The Indian Succession Act 1925, deals with the Succession certificate. The relevant sections are 370 to 390 in Part X of the act.
The Succession certificate is representative in nature. During one’s lifetime one might have lent money or acquired securities. He might have not have recovered those debts or money due under securities, when he was alive. When such a person, a creditor dies, somebody should recover such debts or money from the borrowers, which is generally done by the legal heirs, of the deceased. The law has facilitated this process and section 370 of Indian Succession Act provide for issue of Succession certificate in such cases.
But the issuance of Succession certificate has some limitations. The Succession certificate cannot be granted in respect of any debt or security to which rights have to established by letters of Administration or Probate as per Sections 212, 213 of Indian Succession Act.
As per the section 212, no right to any part of the property of the person who has died without making a Will, can be established in any Court of Law unless letters of administration are obtained from a Court of proper jurisdiction. Similarly no right as an executor can be established in any Court of Law unless a competent jurisdictional court grants probate of Will.
But it should be borne in mind that the Succession certificate does not finally adjudicate as to the legal succession. The certificate simply authorises some person to recover the debts and as stated earlier it is merely representative in nature. All the money recovered and obtained has to be disposed off as per the rights of the persons who are finaly entitled to it. The Succession certificate serves dual purposes, it prevents debts from being time barred, on account of disputes among the legal heirs and helps the borrowers, who can discharge the debts by paying to the representative of the deceased, which provide a valid discharge.At certain times the court will insist on the security from the person to whom certificate is granted as source of indemnity to the persons ultimately entitled for such moneys. The grant of the certificate does not confer any title on the grantee.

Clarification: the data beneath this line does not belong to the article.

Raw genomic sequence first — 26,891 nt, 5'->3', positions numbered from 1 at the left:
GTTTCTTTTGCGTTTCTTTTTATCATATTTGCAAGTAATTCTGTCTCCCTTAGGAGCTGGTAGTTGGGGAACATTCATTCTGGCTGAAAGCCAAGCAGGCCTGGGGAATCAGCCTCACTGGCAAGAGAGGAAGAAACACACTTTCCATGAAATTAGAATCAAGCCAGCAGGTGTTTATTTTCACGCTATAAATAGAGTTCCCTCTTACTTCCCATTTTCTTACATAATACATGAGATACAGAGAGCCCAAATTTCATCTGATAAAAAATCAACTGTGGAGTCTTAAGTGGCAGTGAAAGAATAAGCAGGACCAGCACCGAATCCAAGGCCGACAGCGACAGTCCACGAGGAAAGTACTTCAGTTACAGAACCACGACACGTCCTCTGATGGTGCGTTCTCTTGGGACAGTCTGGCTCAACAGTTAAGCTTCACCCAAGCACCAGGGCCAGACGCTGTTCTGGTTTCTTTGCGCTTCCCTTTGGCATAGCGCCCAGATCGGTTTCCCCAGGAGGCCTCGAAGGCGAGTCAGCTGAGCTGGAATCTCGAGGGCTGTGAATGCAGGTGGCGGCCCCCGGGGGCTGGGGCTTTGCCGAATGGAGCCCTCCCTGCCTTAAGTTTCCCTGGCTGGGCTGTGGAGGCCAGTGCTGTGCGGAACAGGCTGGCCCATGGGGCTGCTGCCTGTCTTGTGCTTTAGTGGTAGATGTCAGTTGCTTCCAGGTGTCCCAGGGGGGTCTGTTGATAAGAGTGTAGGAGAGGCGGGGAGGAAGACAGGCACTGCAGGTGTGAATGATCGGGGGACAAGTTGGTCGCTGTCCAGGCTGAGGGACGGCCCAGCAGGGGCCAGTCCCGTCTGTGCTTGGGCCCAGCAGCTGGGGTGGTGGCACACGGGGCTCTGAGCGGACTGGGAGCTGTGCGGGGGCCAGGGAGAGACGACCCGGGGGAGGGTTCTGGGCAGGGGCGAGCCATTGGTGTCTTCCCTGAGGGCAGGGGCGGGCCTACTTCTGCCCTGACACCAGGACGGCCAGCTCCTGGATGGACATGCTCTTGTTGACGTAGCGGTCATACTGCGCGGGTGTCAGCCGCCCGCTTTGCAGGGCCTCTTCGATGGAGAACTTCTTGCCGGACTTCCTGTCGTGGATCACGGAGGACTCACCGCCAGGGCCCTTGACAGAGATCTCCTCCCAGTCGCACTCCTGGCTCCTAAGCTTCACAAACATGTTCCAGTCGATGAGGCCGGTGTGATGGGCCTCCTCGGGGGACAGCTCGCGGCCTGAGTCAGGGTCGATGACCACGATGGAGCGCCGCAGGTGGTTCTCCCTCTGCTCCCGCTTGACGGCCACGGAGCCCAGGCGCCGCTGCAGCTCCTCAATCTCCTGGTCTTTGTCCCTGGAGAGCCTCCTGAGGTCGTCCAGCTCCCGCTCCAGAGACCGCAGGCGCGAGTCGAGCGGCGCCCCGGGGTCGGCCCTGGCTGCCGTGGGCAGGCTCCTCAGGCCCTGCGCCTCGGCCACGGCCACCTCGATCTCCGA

The word debt has a wide meaning than generally understood. An amount due under life insurance policy is a debt and succession certificate can be obtained. Likewise amounts under provident fund; bank deposits, are also covered under debts. A share certificate is a security under which money is due and court grants succession certificate. However, in one interesting case (Ranchhoddas Vs Govindadas Banetwala (1976) 78 Bomb LR 219: (1976)) the court held that succession certificate cannot be granted in respect of gold jewels pledged by the deceased in a bank as there was no element of debt in that transaction.
It has been made clear in the Succession Act that no court shall pass a decree against a debtor of the deceased person for payment of debt to a person claiming, on succession, to be entitled to the assets of the deceased person or any part thereof except on production of Succession certificate with the particular debt specified therein.
Any person who has beneficial interest in debt, or security of the deceased can apply for Succession certificate provided he is a major and of sound mind. A guardian appointed under Guardians and Wards Act can also apply for Succession certificate. Any application for Succession certificate has to be made to the district court in accordance with the procedure prescribed by the code of civil procedure.
Succession certificate can also be revoked in some instances; like, the proceedings were defective in nature, the certificate was obtained by making false suggestion or concealing some information, the certificate was obtained by means of untrue allegations, the certificate has become useless, inoperative on account of circumstances that a decree or order made by a court in a suit or other proceedings with respect to the effects of debts and securities specified in the certificate renders it proper that the certificate should be revoked.